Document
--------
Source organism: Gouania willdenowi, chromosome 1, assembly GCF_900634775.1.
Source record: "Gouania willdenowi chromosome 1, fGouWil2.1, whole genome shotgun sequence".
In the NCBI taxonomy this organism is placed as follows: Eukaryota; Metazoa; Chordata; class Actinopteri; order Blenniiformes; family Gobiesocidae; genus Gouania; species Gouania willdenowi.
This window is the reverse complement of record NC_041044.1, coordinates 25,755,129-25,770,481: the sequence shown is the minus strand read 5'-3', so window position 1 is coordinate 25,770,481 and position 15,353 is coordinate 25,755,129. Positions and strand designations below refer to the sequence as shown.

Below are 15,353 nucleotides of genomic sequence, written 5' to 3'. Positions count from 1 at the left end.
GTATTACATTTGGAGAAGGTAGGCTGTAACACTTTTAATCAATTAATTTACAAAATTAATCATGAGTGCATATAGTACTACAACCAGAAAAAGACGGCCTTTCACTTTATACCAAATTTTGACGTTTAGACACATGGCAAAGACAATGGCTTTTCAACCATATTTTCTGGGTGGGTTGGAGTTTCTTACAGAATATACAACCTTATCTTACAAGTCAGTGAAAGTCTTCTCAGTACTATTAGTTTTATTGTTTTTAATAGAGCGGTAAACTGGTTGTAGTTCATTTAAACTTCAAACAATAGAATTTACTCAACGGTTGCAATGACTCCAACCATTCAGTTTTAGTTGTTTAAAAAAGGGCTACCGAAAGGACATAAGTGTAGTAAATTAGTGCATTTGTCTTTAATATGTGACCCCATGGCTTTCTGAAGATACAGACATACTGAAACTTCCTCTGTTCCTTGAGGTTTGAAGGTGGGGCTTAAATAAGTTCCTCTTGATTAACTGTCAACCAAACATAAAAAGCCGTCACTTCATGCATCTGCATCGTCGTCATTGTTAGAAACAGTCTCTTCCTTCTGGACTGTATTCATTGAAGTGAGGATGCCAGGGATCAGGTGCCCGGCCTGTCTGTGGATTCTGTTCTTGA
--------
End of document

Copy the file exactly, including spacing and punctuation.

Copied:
Source organism: Gouania willdenowi, chromosome 1, assembly GCF_900634775.1.
Source record: "Gouania willdenowi chromosome 1, fGouWil2.1, whole genome shotgun sequence".
In the NCBI taxonomy this organism is placed as follows: Eukaryota; Metazoa; Chordata; class Actinopteri; order Blenniiformes; family Gobiesocidae; genus Gouania; species Gouania willdenowi.
This window is the reverse complement of record NC_041044.1, coordinates 25,755,129-25,770,481: the sequence shown is the minus strand read 5'-3', so window position 1 is coordinate 25,770,481 and position 15,353 is coordinate 25,755,129. Positions and strand designations below refer to the sequence as shown.

Below are 15,353 nucleotides of genomic sequence, written 5' to 3'. Positions count from 1 at the left end.
GTATTACATTTGGAGAAGGTAGGCTGTAACACTTTTAATCAATTAATTTACAAAATTAATCATGAGTGCATATAGTACTACAACCAGAAAAAGACGGCCTTTCACTTTATACCAAATTTTGACGTTTAGACACATGGCAAAGACAATGGCTTTTCAACCATATTTTCTGGGTGGGTTGGAGTTTCTTACAGAATATACAACCTTATCTTACAAGTCAGTGAAAGTCTTCTCAGTACTATTAGTTTTATTGTTTTTAATAGAGCGGTAAACTGGTTGTAGTTCATTTAAACTTCAAACAATAGAATTTACTCAACGGTTGCAATGACTCCAACCATTCAGTTTTAGTTGTTTAAAAAAGGGCTACCGAAAGGACATAAGTGTAGTAAATTAGTGCATTTGTCTTTAATATGTGACCCCATGGCTTTCTGAAGATACAGACATACTGAAACTTCCTCTGTTCCTTGAGGTTTGAAGGTGGGGCTTAAATAAGTTCCTCTTGATTAACTGTCAACCAAACATAAAAAGCCGTCACTTCATGCATCTGCATCGTCGTCATTGTTAGAAACAGTCTCTTCCTTCTGGACTGTATTCATTGAAGTGAGGATGCCAGGGATCAGGTGCCCGGCCTGTCTGTGGATTCTGTTCTTGA